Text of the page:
I gave him an apologetic glance, hoping that he had not heard what I’d said. He looked like a Humble, a non-magical human, and if he had heard me muttering about werewolves he would definitely think that I was off my rocker.

But clearly he didn’t give two hoots about whether I was sane or not. He had not even spared me a glance.

Frowning, I did the civil thing and marched past him towards the opposite end of the carriage to give him his space.

From the corner of my eyes I saw him stand up. I glanced backwards just in time to see him put his hand on the door that I had just come in by. Clearly he meant to go through it.

Maybe he had heard me after all and had no intention of sitting in a carriage with a batty woman.

And now he was going into the carriage with the werewolf in it!

“No don’t,” I said quickly.

He turned to look at me, his brow furrowing.

I hurried towards him, intending to physically get in his way if I had to.

I had made the werewolf angry by pointing my wand at him, and I couldn’t let this poor Humble take the brunt of the werewolf’s rage.

Werewolves were much stronger than Humbles. I wouldn’t put it past the werewolf to pick a fight with him.

I gave the Humble man a smile, intending to put him at ease. This did not have the effect I wanted since my scarf was covering up my face. So I pulled it down just a little and tried again.

The man did not smile back.

“You don’t want to go in there,” I said. “There’s a guy in the other carriage who—”

I stopped speaking abruptly. I had just realised why he looked familiar.

It was Chris Constantine!

The Chris Constantine himself. That light brown hair, those blue eyes with a hint of green, six feet tall. His beard had confused me, but it was definitely him — the hunky Hollywood actor who played Captain Shield, America’s favourite superhero.

“What are you doing here?” I blurted out.

He gave me a tense smile as if he was tired of being asked this question.

“Did you want something, madam?” he said coolly.

“Er, well, I just… Er…”

Dammit! I was blithering like a fool and clearly he thought so too by the look on his face.

I cleared my throat and tried again. “I was just going to say you don’t want to go in there. There’s a guy in there who is off his head. A very unpleasant sort.”

He shrugged. “I think I can handle it,” he said.

I glared at him. The arrogant fool.

“I doubt it,” I said, unable to keep the snap from my voice.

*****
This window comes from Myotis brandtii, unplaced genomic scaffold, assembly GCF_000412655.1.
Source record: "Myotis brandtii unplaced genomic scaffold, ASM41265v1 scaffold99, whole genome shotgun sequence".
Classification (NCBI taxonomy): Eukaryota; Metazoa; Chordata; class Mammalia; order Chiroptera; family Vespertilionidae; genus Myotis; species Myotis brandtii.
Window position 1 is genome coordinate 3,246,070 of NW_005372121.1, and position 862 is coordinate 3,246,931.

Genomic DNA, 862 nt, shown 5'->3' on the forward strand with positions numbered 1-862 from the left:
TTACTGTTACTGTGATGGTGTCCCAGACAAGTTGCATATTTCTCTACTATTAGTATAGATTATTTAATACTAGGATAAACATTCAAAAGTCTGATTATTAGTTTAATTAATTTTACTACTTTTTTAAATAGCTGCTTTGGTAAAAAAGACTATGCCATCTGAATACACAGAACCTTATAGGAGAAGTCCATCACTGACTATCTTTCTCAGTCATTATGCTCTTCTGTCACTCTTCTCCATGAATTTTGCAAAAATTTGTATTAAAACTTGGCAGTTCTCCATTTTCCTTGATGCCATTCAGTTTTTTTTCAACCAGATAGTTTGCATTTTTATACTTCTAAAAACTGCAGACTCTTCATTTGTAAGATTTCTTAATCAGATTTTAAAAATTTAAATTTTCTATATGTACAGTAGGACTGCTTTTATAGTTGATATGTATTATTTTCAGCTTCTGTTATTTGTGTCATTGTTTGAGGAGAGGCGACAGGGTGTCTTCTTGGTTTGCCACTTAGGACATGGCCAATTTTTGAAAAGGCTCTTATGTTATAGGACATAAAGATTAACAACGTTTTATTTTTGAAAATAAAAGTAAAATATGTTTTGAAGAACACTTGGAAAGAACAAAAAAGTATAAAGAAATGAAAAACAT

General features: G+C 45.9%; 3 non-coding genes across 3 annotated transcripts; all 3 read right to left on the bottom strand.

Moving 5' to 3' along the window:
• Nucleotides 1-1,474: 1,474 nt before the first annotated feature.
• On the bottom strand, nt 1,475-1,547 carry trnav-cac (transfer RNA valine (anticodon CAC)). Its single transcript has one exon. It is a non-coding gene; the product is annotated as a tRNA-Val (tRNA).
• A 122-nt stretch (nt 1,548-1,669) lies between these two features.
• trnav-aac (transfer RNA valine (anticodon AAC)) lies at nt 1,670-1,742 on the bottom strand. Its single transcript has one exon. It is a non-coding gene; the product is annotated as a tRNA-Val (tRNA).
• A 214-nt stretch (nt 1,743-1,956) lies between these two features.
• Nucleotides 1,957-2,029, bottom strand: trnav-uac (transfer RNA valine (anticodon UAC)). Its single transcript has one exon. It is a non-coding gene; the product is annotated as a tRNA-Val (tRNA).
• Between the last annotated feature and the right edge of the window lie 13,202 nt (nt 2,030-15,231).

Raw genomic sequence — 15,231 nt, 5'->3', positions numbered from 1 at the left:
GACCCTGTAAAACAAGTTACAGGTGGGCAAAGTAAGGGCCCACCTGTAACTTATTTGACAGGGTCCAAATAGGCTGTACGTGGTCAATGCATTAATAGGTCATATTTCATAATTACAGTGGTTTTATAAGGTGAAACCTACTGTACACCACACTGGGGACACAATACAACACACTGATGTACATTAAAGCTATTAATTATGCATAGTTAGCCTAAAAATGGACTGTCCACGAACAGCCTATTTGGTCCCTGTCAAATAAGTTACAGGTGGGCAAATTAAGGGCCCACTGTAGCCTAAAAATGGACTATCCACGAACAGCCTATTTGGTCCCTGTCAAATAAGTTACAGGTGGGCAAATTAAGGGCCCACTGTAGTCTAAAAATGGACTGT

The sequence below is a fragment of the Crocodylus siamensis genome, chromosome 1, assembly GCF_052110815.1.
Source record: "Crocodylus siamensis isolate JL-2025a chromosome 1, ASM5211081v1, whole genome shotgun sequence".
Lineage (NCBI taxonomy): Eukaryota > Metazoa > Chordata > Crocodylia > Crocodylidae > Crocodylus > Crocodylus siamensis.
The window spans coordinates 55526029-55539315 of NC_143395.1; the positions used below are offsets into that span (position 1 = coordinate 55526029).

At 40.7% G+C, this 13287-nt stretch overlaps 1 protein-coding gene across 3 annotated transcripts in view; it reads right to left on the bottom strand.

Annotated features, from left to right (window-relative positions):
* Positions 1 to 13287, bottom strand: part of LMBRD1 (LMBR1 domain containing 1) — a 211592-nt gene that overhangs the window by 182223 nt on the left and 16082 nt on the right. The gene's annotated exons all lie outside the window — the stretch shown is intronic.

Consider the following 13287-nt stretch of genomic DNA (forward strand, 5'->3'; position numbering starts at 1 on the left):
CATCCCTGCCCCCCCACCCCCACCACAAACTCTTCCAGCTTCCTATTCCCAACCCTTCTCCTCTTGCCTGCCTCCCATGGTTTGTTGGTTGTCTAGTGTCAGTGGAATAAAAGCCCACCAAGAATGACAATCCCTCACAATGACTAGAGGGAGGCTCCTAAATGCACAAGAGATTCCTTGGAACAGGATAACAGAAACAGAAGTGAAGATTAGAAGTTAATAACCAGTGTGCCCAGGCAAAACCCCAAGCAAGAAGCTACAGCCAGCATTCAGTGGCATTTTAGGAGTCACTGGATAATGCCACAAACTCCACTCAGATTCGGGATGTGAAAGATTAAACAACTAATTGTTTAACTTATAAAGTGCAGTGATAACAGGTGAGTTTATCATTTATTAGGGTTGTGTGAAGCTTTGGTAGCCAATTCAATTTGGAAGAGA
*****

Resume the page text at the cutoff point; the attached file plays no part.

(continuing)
Just then the train jerked to a stop. I nearly fell into him. I grabbed a seatback to catch myself just in time.

We had arrived at Brimstone Bay Station. I was immensely relieved. Now we could all get off the train and it would be fine.

But to my annoyance, Chris Constantine turned his back to me and opened the door to the next carriage.

“What are you doing?” I said in irritation, reaching out to grab his arm.

“Let go,” he snapped.

But instead of doing so, I held on harder, determined to stop him and give the werewolf a chance to leave first.

A look of disbelief came onto Chris Constantine’s face, but I didn’t care. He would never know what I had saved him from, but I would.

He tried to yank his arm away, but I threw myself onto him and wrapped both of my arms around his waist.

“Get off me!” he said urgently.

I held on, and started laughing.

I couldn’t help it. I was forcibly hugging Chris Constantine.

How Allegra would laugh, if only I could tell her about it. And Viv and Flaffy would be green with envy.

He struggled to throw me off, and I enjoyed the brief tussle a bit more than was necessary. I was saving him, even if he didn’t realise it.

I looked past him to see where the werewolf was, and was astonished. The werewolf was staring at the both of us, his eyes wide with fright.

And then he turned and ran out of the train as if his tail was on fire.

Laughing harder, I let go of Chris Constantine.

“Sorry about that,” I said between chuckles. “I was doing you a favour.”

Chris Constantine glared at me. “You stupid woman!” he growled. “You’ve let him get away!”

End of sample chapter.

You can get the book on Amazon. Read Free In Kindle Unlimited.

Note: As an Amazon Associate I earn from qualifying purchases. This will cost you nothing extra.